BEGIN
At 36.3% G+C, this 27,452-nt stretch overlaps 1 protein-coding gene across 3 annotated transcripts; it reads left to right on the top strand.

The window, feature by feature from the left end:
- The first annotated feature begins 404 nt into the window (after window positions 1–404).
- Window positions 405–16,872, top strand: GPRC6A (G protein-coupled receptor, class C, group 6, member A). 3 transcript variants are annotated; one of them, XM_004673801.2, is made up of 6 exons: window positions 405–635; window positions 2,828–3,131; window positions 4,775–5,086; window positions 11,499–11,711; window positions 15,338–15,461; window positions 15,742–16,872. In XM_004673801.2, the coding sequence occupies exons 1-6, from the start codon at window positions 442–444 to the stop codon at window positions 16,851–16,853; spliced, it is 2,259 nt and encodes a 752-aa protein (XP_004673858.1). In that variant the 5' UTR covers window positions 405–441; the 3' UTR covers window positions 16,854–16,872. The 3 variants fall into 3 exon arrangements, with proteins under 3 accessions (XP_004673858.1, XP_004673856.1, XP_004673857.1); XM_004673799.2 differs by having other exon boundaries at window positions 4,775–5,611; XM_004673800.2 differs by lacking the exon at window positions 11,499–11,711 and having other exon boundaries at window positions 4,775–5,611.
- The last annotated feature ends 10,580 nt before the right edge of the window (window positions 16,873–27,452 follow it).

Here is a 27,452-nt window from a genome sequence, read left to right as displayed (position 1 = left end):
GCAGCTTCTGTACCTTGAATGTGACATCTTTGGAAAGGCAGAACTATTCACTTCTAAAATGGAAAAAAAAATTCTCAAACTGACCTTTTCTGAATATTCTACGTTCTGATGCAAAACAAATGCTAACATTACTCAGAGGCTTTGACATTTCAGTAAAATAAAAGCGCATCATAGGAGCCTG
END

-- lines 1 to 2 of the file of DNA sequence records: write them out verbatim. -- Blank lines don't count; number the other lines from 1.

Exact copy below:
At 36.3% G+C, this 27,452-nt stretch overlaps 1 protein-coding gene across 3 annotated transcripts; it reads left to right on the top strand.

The window, feature by feature from the left end: